Language models are revolutionizing robotic precision, merging linguistic intelligence with task execution, and reshaping the future of robotics.
Large language models (LLMs) have shown notable advancements in context-driven learning, from logic to coding. However, due to the hardware-specific nature of basic robot actions and their limited presence in LLM training datasets, most attempts to integrate LLMs into robotics have used them mainly as strategic planners or depended on manually designed controls to interact with the robot.
Researchers at Google DeepMind aim to develop an interactive framework that harnesses LLMs to master foundational robotic tasks. It has two main parts – a Reward Translator based on established LLMs that communicates with users and adjusts reward parameters and a Motion Controller using MuJoCo Model Predictive Control (MPC) that uses this reward to select the optimal action sequence.
Using LLMs, the researchers have designed the Reward Translator to transform user interactions into corresponding robot motion reward functions. Recognizing the domain-specific nature of reward tuning, they expect generic-trained LLMs to refrain from directly generating hardware-specific rewards. Instead, they utilize their in-context learning. The team have broken the language-to-reward challenge into motion description, where a prompt refines user input into a set robot action template, and reward coding, where another prompt translates this description into reward code.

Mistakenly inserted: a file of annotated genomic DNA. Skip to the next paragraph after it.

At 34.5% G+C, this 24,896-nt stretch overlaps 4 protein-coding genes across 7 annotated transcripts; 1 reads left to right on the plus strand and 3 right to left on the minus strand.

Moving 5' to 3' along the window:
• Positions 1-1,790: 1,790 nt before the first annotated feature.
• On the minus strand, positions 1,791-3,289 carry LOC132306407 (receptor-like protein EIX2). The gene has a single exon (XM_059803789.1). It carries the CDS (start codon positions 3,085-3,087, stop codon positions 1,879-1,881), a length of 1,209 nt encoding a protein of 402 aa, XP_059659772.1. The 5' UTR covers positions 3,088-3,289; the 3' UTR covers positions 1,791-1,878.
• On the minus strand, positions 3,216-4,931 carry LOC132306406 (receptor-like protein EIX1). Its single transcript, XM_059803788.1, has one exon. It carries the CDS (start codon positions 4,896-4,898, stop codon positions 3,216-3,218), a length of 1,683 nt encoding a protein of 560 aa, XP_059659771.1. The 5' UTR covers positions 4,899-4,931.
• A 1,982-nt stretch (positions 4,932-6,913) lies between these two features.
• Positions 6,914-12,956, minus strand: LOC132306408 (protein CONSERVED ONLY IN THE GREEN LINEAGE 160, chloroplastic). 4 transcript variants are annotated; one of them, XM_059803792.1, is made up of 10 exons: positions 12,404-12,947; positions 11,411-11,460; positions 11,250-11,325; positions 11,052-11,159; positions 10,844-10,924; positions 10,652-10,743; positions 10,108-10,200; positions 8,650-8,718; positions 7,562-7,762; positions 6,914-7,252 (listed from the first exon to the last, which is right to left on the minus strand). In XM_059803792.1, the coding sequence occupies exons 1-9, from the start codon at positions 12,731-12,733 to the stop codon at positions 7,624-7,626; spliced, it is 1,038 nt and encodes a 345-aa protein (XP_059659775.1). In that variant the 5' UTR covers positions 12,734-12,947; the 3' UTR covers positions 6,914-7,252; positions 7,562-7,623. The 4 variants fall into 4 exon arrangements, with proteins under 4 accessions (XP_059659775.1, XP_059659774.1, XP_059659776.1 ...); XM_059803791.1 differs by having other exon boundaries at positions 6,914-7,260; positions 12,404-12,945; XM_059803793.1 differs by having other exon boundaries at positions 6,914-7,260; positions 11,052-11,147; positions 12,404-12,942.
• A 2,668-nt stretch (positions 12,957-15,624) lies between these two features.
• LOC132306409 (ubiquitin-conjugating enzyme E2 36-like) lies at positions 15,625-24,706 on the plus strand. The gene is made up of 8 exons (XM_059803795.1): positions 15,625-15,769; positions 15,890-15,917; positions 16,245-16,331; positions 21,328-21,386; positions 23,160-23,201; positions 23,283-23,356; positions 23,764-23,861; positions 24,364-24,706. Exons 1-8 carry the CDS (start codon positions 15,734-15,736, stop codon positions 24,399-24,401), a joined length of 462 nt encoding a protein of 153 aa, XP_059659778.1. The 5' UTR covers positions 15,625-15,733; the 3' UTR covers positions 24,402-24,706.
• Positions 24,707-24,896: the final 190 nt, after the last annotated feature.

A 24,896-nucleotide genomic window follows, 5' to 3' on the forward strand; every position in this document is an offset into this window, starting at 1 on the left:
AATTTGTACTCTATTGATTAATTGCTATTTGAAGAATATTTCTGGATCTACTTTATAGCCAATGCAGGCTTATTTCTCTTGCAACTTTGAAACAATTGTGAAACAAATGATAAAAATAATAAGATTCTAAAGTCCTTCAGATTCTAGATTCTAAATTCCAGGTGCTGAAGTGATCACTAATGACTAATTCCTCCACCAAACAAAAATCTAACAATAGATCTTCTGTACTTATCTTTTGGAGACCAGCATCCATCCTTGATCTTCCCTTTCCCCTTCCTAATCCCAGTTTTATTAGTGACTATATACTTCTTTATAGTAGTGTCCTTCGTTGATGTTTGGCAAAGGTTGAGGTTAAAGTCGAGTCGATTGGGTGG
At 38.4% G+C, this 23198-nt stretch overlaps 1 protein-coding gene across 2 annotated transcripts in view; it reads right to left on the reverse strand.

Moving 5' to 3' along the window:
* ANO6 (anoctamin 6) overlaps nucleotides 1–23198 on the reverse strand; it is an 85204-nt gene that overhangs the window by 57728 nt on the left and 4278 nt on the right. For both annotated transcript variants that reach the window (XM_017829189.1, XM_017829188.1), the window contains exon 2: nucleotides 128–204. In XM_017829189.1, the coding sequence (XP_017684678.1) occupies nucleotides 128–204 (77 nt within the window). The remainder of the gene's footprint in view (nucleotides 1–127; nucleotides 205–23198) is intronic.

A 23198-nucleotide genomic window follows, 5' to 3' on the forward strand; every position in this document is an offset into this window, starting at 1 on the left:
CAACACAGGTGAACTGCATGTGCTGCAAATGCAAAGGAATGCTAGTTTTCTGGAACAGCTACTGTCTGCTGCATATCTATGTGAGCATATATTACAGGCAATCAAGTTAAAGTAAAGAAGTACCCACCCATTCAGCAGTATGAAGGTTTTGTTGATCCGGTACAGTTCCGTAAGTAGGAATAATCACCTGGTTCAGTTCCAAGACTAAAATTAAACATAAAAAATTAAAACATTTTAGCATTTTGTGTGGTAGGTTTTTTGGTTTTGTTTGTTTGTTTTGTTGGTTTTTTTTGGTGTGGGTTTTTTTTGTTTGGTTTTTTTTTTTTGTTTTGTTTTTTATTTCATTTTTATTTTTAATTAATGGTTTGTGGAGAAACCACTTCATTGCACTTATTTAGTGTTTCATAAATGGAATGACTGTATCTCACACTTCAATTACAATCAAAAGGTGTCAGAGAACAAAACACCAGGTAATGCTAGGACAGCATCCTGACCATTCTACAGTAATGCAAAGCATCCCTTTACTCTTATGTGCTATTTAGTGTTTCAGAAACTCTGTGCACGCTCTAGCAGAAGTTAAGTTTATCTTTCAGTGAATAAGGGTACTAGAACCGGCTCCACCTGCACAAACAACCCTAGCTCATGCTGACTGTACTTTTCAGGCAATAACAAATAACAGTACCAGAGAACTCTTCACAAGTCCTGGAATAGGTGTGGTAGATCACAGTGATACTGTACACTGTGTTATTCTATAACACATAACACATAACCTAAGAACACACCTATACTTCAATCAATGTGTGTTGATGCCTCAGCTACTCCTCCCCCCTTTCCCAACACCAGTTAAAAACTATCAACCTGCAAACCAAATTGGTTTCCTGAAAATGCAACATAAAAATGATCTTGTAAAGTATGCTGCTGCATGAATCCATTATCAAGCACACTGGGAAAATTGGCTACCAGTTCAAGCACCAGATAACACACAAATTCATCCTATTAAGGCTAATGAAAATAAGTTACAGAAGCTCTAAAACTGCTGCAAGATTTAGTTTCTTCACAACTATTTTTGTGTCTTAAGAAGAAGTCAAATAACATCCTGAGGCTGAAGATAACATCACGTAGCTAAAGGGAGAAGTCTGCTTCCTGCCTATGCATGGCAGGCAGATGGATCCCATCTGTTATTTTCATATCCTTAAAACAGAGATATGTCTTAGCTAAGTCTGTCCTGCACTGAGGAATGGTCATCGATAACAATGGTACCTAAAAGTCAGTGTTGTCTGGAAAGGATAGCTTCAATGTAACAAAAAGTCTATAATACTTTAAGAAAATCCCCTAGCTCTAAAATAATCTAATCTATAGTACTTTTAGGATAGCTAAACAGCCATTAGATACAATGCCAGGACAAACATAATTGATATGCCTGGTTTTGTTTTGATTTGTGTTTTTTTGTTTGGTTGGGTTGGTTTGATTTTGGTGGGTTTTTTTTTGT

The Motion Controller translates rewards from the Reward Translator into optimized robotic actions. The researchers have employed an open-source tool built on the MuJoCo simulator called MJPC. MJPC designs a series of refined actions during each control interval, which are then transmitted to the robot. The robot then executes the action relevant to its current timeframe, moves to the succeeding step, and forwards the refreshed robot conditions to the MJPC for the commencement of the following planning stage. The regular replanning inherent in MPC offers resilience against system uncertainties and crucially facilitates dynamic motion design and adjustments.
The team has used two simulated robotic systems, a quadruped robot and a dexterous robot manipulator, for evaluation. They create a varied assortment of tasks for each robot to showcase the effectiveness of our suggested system. The researchers compared their method to two baselines. First is the Reward Coder, where an LLM directly translates user commands to reward code, bypassing the Motion Descriptor. Second, the Code-as-Policies approach, where the LLM uses predefined robot skills instead of reward functions. These skills are based on common robot commands. The results have shown that it excels in 11 of 17 task categories and matches performance in the rest, emphasizing its effectiveness.
Validation on real hardware
The researchers applied their method to a mobile manipulator using the F-VLM detector to identify objects in images. Extracting points from the point cloud, they reject background outliers and use a minimal rectangle from a bird’s eye view to measure the z-axis. Demonstrating sim-to-real transfer for object pushing and grasping, the system produces the correct reward code, and Mujoco MPC creates the desired motions.